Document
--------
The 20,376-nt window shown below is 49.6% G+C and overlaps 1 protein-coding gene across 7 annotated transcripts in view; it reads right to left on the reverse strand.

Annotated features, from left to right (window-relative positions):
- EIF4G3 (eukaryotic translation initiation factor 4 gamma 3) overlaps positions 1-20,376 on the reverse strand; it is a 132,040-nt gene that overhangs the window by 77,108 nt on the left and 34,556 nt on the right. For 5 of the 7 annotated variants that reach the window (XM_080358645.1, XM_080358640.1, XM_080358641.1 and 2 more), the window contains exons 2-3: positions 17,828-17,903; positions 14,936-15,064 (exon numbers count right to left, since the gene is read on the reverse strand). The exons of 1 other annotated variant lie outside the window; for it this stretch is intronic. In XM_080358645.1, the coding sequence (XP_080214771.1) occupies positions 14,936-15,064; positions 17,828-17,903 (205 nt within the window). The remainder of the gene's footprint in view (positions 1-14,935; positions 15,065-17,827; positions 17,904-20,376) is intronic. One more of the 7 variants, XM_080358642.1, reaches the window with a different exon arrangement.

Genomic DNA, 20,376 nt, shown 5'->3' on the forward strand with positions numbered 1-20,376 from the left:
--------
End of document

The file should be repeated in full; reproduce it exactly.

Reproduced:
The 20,376-nt window shown below is 49.6% G+C and overlaps 1 protein-coding gene across 7 annotated transcripts in view; it reads right to left on the reverse strand.

Annotated features, from left to right (window-relative positions):
- EIF4G3 (eukaryotic translation initiation factor 4 gamma 3) overlaps positions 1-20,376 on the reverse strand; it is a 132,040-nt gene that overhangs the window by 77,108 nt on the left and 34,556 nt on the right. For 5 of the 7 annotated variants that reach the window (XM_080358645.1, XM_080358640.1, XM_080358641.1 and 2 more), the window contains exons 2-3: positions 17,828-17,903; positions 14,936-15,064 (exon numbers count right to left, since the gene is read on the reverse strand). The exons of 1 other annotated variant lie outside the window; for it this stretch is intronic. In XM_080358645.1, the coding sequence (XP_080214771.1) occupies positions 14,936-15,064; positions 17,828-17,903 (205 nt within the window). The remainder of the gene's footprint in view (positions 1-14,935; positions 15,065-17,827; positions 17,904-20,376) is intronic. One more of the 7 variants, XM_080358642.1, reaches the window with a different exon arrangement.

Genomic DNA, 20,376 nt, shown 5'->3' on the forward strand with positions numbered 1-20,376 from the left: